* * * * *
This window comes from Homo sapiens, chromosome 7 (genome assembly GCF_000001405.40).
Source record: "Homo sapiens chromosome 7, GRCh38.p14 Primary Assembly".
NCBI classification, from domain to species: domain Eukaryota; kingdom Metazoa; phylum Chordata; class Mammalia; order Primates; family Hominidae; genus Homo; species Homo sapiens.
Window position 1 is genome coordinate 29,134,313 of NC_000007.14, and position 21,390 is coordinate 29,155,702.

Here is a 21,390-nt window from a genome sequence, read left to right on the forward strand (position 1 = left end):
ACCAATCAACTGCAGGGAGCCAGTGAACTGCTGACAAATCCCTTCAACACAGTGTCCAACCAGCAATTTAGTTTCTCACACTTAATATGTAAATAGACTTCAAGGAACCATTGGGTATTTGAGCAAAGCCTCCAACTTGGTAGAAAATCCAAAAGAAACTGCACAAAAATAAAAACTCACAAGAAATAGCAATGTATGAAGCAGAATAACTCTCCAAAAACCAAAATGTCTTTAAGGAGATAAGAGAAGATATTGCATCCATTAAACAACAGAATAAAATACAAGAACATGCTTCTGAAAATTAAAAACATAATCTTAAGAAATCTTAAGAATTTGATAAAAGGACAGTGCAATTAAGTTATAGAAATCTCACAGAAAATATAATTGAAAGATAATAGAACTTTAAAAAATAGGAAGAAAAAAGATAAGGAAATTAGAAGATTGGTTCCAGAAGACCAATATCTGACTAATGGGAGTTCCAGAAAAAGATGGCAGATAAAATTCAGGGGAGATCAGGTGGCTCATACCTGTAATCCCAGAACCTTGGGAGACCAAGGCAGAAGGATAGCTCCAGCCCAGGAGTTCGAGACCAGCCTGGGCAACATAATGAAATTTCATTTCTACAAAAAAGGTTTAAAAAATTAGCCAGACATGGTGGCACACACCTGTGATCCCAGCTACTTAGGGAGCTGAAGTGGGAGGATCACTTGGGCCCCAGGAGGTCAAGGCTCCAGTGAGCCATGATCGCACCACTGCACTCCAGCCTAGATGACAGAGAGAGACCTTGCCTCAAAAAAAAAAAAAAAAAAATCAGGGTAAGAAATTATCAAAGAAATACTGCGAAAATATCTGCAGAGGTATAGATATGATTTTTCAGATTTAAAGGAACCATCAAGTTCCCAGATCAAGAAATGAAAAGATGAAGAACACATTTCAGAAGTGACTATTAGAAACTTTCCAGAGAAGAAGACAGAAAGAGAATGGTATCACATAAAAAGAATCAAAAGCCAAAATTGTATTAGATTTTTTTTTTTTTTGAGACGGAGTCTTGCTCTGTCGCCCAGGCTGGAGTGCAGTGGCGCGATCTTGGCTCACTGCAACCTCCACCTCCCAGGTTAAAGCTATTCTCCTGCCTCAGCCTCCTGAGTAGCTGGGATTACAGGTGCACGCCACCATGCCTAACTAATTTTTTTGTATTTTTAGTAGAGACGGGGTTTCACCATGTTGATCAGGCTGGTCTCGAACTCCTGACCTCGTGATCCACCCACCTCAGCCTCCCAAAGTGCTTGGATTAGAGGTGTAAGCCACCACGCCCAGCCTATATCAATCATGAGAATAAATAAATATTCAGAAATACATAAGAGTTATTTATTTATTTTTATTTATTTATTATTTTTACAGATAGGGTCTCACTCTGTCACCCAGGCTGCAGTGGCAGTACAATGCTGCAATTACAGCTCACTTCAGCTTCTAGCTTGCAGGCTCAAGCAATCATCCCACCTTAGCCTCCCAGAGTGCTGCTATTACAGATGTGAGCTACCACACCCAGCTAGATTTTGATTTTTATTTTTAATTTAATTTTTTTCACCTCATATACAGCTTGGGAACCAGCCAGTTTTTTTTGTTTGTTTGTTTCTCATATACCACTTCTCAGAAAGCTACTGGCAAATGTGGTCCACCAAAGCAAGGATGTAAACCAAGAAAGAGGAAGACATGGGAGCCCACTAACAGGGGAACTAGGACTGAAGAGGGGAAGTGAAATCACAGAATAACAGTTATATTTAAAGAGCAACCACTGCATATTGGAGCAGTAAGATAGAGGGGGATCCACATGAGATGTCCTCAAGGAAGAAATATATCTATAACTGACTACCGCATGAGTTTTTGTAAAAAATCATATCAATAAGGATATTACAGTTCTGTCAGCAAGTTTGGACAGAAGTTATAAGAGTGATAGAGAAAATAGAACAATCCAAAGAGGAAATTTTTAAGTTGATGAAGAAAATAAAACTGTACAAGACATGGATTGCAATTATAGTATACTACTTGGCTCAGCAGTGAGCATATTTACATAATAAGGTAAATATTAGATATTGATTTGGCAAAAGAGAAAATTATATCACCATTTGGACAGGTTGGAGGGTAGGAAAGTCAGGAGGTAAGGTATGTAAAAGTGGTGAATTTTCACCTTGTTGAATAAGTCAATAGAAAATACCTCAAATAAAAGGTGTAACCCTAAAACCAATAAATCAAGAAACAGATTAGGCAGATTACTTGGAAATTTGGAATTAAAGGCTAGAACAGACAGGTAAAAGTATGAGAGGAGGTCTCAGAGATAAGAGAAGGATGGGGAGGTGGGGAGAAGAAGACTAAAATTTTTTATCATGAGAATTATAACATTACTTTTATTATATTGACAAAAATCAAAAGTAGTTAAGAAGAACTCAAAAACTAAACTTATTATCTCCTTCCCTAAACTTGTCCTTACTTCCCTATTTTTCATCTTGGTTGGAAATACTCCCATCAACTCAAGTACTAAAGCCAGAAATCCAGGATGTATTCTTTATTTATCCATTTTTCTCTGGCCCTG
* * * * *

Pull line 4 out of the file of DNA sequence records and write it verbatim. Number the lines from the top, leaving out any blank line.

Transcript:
Window position 1 is genome coordinate 29,134,313 of NC_000007.14, and position 21,390 is coordinate 29,155,702.